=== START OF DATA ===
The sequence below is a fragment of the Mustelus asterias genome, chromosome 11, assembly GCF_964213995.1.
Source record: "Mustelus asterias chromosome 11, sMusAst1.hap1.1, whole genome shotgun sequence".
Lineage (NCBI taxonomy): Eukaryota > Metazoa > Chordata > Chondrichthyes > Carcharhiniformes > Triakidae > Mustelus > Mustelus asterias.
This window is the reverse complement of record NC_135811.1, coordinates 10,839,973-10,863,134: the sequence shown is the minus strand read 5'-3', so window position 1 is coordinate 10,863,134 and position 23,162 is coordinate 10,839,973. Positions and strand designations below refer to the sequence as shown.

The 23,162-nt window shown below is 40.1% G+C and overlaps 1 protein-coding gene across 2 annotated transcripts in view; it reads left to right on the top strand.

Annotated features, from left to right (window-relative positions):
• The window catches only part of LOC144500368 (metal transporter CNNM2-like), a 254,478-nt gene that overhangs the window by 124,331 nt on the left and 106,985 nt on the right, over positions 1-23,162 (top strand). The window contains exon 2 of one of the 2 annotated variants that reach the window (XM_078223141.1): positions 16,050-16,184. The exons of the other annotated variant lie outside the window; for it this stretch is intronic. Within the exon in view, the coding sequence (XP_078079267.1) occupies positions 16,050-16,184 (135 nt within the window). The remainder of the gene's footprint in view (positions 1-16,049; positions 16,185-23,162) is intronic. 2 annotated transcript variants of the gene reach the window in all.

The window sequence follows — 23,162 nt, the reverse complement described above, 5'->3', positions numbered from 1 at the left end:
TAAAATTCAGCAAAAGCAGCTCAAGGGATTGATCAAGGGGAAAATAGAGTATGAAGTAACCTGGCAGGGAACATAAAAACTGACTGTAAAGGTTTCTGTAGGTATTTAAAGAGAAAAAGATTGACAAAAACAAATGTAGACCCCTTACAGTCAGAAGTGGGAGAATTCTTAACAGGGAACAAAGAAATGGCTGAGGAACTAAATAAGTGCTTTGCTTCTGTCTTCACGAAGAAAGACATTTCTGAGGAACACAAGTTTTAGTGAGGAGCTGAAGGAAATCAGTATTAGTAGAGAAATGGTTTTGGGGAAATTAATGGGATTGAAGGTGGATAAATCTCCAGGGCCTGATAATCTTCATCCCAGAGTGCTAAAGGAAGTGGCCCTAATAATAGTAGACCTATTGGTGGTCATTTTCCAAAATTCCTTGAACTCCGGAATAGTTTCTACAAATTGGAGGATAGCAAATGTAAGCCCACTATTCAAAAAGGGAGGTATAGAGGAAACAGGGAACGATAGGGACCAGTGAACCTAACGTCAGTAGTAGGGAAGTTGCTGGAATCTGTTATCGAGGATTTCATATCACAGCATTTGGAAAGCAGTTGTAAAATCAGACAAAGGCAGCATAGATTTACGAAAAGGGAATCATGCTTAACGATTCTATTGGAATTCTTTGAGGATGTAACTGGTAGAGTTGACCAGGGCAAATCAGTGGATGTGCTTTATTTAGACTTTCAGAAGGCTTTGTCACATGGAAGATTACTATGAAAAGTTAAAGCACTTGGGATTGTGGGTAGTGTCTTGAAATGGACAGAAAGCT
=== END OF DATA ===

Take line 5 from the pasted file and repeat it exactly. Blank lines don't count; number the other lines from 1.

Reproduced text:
The 23,162-nt window shown below is 40.1% G+C and overlaps 1 protein-coding gene across 2 annotated transcripts in view; it reads left to right on the top strand.